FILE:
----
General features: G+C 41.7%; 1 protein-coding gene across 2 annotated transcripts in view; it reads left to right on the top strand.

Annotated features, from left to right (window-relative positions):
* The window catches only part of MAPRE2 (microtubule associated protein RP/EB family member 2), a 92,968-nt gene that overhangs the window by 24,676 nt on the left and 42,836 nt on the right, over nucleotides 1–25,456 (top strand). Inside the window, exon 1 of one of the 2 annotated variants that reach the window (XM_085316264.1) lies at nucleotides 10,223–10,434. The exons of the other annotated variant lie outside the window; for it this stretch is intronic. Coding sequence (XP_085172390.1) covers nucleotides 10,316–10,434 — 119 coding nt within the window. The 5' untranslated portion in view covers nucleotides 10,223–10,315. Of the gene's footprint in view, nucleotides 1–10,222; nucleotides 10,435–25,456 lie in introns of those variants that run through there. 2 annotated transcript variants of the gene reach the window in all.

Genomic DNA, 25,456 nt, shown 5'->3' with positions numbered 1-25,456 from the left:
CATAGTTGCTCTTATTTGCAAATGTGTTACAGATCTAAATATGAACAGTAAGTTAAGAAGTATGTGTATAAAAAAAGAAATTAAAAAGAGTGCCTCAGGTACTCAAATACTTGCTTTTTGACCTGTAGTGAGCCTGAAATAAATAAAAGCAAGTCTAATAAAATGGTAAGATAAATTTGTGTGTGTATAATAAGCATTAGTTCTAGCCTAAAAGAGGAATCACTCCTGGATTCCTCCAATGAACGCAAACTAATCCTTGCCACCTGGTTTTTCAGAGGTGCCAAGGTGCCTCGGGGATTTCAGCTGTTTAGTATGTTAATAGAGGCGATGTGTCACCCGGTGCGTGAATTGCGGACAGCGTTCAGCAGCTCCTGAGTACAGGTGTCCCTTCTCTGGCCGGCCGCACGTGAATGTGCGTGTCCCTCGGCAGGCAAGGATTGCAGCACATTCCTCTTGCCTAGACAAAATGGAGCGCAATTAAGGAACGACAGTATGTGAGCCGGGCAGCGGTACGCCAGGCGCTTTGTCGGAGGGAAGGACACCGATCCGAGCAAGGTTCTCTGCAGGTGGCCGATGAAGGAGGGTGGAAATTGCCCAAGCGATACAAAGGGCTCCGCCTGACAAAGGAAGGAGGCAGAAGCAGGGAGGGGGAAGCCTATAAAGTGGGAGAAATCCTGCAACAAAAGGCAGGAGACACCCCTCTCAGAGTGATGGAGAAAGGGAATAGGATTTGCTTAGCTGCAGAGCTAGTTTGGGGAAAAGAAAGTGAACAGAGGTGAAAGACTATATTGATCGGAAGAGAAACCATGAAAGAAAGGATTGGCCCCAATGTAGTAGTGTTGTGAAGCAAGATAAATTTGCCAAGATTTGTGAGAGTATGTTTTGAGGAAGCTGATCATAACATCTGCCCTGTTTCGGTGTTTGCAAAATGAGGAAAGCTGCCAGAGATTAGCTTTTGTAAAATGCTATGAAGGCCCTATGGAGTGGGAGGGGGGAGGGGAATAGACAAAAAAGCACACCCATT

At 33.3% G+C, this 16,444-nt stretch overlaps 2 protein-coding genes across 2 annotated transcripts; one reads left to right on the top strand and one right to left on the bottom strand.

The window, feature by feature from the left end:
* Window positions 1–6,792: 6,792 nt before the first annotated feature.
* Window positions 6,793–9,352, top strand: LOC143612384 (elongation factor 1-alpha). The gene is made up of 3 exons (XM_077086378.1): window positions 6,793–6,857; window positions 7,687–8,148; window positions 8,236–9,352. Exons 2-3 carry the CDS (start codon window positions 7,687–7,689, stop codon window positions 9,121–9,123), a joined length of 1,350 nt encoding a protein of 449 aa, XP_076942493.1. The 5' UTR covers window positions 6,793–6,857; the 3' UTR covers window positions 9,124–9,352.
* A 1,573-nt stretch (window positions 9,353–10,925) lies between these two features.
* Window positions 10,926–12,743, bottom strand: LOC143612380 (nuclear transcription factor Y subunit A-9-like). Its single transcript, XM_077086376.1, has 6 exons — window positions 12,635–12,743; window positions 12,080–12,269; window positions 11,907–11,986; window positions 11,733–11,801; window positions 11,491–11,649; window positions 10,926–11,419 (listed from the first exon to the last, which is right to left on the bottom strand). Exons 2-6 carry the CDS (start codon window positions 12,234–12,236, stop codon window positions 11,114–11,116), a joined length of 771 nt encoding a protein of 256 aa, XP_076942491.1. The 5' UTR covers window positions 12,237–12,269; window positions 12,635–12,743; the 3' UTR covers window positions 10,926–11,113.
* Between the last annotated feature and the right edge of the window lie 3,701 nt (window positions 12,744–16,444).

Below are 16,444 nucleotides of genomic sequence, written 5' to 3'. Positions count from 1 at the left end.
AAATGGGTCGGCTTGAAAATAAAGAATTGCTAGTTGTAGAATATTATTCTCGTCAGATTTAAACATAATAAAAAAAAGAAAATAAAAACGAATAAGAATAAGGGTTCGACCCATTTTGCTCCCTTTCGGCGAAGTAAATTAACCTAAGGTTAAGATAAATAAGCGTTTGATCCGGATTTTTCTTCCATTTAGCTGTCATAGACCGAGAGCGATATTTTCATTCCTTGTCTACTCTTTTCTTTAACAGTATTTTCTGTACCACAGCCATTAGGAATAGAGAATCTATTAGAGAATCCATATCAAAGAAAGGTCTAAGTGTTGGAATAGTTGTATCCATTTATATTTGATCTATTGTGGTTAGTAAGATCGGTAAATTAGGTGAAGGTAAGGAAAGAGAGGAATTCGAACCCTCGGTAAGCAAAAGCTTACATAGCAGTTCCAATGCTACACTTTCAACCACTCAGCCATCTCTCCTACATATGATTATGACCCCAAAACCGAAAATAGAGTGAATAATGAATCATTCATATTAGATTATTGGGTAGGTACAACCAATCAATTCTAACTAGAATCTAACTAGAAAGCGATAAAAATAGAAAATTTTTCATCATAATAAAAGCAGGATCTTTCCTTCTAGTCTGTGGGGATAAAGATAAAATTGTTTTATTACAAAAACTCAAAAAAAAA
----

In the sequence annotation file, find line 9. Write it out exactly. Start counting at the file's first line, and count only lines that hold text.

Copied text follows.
* Window positions 6,793–9,352, top strand: LOC143612384 (elongation factor 1-alpha). The gene is made up of 3 exons (XM_077086378.1): window positions 6,793–6,857; window positions 7,687–8,148; window positions 8,236–9,352. Exons 2-3 carry the CDS (start codon window positions 7,687–7,689, stop codon window positions 9,121–9,123), a joined length of 1,350 nt encoding a protein of 449 aa, XP_076942493.1. The 5' UTR covers window positions 6,793–6,857; the 3' UTR covers window positions 9,124–9,352.